USA Today reports that Southwest Airlines will soon stop serving its iconic peanuts, in deference to those with allergies. I only hope this heightened awareness of the needs of its customers with allergies will extend to those sensitive to the fur of so-called “support” animals, as well as those whose migraines can be triggered by screaming babies. I’m not holding my breath.
While there have been many advances in automotive technology over the years, and car prices have remained reasonable (especially when one considers the added convenience and safety features, now standard, that used to be optional or not available at all), I think both manufacturers and consumers have paid little attention to costs of ownership, particularly repairs and maintenance.
I recently noticed a small scratch and dent on one of my car’s doors. The damage was not extensive, but was unsightly enough for me to want to have it repaired.
My collision deductible is $100, and I knew the repair cost would exceed that. What shocked me was when I received an estimate for over $800. The repair ended up costing over $1500, plus over $300 for a rental car that my insurance covered for the time it and the body shop dickered over the cost of the repair and the time it took to complete the repair.
I was only out $100, and I had the use of a car while mine was in the shop, so what’s the problem? Like health care, another area where many have insurance, the problem falls disproportionately upon those who do not. In addition, the cost of insurance for everyone must reflect the inflated prices of repairs and parts.
Also, as in health care, when one does not pay directly out of pocket, on is not likely to actively seek lower prices.
Decades ago, I recall that the insurance industry, through a lobbying and advertising campaign, sought common-sense changes in auto design that would help contain repair costs, such as standardizing bumper heights, requiring bumpers to meet crash resistance standards, and the like. These efforts were fruitless, and now we all pay.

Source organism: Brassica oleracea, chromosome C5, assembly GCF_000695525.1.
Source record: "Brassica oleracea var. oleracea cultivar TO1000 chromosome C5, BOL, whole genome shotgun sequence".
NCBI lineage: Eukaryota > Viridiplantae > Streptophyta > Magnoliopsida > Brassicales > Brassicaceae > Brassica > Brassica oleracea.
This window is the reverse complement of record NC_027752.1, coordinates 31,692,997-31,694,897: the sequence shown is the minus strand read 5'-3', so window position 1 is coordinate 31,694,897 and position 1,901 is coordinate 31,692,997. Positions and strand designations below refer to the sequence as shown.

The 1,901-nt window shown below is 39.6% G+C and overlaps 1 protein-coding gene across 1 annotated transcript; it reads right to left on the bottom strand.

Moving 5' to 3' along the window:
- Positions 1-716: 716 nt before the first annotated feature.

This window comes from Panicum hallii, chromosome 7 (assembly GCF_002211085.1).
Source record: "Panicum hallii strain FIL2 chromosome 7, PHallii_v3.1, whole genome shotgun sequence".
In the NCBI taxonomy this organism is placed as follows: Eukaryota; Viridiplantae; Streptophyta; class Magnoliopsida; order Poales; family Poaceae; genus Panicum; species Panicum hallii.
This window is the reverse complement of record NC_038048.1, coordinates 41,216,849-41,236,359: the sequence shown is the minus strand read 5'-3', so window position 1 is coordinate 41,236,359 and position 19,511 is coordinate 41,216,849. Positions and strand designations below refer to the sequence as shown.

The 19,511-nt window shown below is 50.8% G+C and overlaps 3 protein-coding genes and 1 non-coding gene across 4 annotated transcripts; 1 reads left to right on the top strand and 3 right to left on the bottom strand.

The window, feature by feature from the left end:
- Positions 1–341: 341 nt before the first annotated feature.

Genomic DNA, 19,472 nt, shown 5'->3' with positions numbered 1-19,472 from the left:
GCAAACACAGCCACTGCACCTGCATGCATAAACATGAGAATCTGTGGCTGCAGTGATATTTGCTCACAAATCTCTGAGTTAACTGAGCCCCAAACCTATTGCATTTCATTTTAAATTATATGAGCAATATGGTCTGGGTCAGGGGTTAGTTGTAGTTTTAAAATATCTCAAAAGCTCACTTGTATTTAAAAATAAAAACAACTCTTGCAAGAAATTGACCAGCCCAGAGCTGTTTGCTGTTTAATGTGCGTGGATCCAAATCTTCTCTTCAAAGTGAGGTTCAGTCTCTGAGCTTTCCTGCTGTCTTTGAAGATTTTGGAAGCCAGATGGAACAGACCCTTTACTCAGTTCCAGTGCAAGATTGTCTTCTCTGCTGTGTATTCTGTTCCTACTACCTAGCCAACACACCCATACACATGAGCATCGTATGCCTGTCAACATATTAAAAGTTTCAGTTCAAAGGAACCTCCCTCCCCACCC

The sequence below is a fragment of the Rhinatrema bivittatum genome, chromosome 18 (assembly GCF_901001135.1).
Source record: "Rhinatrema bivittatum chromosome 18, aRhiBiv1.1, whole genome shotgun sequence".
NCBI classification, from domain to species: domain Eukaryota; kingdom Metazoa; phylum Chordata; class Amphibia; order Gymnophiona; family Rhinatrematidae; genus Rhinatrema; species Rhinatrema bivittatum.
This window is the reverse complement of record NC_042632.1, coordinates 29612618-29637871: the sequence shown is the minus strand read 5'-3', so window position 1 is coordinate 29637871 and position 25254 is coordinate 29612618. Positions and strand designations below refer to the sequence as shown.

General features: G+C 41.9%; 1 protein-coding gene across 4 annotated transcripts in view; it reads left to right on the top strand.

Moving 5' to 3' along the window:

No, not Obamacare. With all the focus on gun laws after the latest school massacre, it occurred to me that the problem could largely be solved if the Second Amendment were repealed, and that the chances of that happening — despite the fact that I’ve not heard it mentioned anywhere — have never been better. The national sentiment appears to have shifted away from “protection” of unlimited rights to buy and own any type of gun toward support for sensible regulation. A repeal of the Second Amendment would make that possible and undercut a lot of the NRA’s “moral” authority.
Of course, any move to repeal the Second Amendment could backfire. I know many “gun nuts” who would fight it to the last. But I don’t think the times have ever been more favorable to the success of such a move.
Whether a “replacement” to secure some gun rights would be necessary is hard to say. The absence of any constitutional support for gun ownership would be new to this country, and many of those on the fence about repeal might insist on a replacement. But any constitutional protection for gun ownership could hinder sensible regulation.
I say let’s run the idea up the flagpole and see if anyone salutes it.
This recent New York Times story about the rapid decline in the value of taxi medallions, due to competition from Uber, Lyft and the like, portrayed the purchasers of the medallions in a sympathetic light. Many are immigrants struggling to enter the middle class, willing to work hard to achieve the American dream.
My reaction to the story was reflected in many of the readers’ comments (usually the best part of any Times story) who recounted taxi drivers refusing to pick them up because of their race, or refusing to take them to an outer borough. I remember coming home more than once from an exhausting business trip, laden with luggage, and being refused a ride to where I lived at the time, in Brooklyn Heights.
While I do have sympathy for those rule-abiding driver-owners who lost their investments, I have no sympathy for the all-too-many drivers who viewed the oligopoly conferred by their medallions as a license to engage in predatory behavior. Karma, as they say, can be a bitch.
I first heard the term “breakage” when learning about betting on horses. Breakage is the rounding down (never up) of payoffs to the nearest nickel, dime, quarter or dollar, ostensibly to eliminate the need for mutuel clerks to handle pennies or other small change. Breakage also helps fund “minus pools” in which the net amount bet on losers does not cover the legally mandated minimum payout of $2.10 on a winning $2.00 bet. However, breakage really is a surcharge on almost every winning bet a horse player makes, especially when the rounding down is to an amount greater than a nickel, or when it is imposed on non-cash betting accounts.
In the casino gambling industry, the term is used to describe when an establishment does not have to give something a patron has been offered or is entitled to, as explained in this post. Casinos want to appear generous in extending offers to potential patrons, but don’t necessarily want to incur the costs of fulfillment to everyone who shows up to take advantage.